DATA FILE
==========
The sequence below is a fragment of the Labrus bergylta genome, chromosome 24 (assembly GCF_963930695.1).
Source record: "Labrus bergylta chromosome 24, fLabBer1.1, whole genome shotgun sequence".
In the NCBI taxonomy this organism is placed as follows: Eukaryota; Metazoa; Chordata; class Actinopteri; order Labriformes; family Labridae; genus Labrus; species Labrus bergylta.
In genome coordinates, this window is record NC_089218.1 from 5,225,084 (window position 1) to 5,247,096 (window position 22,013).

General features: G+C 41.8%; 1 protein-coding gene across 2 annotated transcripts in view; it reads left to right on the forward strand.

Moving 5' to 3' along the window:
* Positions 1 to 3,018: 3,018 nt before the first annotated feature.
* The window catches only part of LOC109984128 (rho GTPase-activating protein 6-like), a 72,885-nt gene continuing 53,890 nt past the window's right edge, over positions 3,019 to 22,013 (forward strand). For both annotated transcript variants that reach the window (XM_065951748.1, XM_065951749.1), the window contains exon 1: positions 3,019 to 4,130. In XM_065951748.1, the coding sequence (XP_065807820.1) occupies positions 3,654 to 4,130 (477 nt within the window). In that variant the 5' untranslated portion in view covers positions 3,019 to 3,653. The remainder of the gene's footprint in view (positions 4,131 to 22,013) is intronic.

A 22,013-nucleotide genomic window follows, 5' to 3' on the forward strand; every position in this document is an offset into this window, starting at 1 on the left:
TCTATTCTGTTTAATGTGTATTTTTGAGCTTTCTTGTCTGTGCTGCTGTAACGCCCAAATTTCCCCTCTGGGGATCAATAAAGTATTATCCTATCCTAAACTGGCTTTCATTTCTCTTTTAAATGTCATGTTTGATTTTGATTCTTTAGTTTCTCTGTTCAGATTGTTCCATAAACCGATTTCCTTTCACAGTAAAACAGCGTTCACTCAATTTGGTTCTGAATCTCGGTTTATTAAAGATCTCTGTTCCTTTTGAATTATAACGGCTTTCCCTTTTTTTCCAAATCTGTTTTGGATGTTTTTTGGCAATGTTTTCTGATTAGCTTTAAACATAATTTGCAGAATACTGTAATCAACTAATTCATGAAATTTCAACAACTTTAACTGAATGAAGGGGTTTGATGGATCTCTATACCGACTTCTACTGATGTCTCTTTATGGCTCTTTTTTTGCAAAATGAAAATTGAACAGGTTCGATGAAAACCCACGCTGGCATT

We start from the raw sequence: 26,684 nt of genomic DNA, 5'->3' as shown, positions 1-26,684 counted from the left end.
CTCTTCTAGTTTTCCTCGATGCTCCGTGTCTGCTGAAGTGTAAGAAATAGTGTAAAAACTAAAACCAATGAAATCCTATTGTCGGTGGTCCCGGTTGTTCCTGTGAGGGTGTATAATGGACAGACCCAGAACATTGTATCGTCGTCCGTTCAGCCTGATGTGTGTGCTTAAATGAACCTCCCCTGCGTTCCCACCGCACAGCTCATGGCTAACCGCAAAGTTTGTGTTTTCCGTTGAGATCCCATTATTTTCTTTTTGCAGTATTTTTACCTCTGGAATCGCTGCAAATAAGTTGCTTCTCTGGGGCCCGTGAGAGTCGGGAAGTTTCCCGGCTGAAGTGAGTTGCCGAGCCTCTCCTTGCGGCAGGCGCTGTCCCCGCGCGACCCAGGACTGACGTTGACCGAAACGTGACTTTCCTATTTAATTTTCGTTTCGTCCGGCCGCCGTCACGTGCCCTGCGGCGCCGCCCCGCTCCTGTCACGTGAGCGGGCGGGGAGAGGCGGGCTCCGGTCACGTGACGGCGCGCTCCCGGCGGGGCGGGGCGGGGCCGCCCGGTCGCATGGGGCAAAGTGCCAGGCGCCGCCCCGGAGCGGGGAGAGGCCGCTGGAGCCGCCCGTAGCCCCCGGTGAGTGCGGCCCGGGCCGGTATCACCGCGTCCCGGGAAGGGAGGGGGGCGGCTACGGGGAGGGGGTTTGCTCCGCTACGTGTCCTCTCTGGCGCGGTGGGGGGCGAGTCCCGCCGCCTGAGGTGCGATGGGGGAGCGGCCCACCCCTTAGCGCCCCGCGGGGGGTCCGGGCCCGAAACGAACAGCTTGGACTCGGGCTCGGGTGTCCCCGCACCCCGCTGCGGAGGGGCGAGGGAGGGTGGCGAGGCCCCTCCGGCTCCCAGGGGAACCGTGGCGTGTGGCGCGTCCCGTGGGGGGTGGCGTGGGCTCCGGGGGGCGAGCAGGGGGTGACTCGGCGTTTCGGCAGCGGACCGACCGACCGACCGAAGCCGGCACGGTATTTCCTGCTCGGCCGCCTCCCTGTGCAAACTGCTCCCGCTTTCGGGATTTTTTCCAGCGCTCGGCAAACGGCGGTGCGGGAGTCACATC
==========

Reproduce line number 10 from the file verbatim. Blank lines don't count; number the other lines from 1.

TCTATTCTGTTTAATGTGTATTTTTGAGCTTTCTTGTCTGTGCTGCTGTAACGCCCAAATTTCCCCTCTGGGGATCAATAAAGTATTATCCTATCCTAAACTGGCTTTCATTTCTCTTTTAAATGTCATGTTTGATTTTGATTCTTTAGTTTCTCTGTTCAGATTGTTCCATAAACCGATTTCCTTTCACAGTAAAACAGCGTTCACTCAATTTGGTTCTGAATCTCGGTTTATTAAAGATCTCTGTTCCTTTTGAATTATAACGGCTTTCCCTTTTTTTCCAAATCTGTTTTGGATGTTTTTTGGCAATGTTTTCTGATTAGCTTTAAACATAATTTGCAGAATACTGTAATCAACTAATTCATGAAATTTCAACAACTTTAACTGAATGAAGGGGTTTGATGGATCTCTATACCGACTTCTACTGATGTCTCTTTATGGCTCTTTTTTTGCAAAATGAAAATTGAACAGGTTCGATGAAAACCCACGCTGGCATT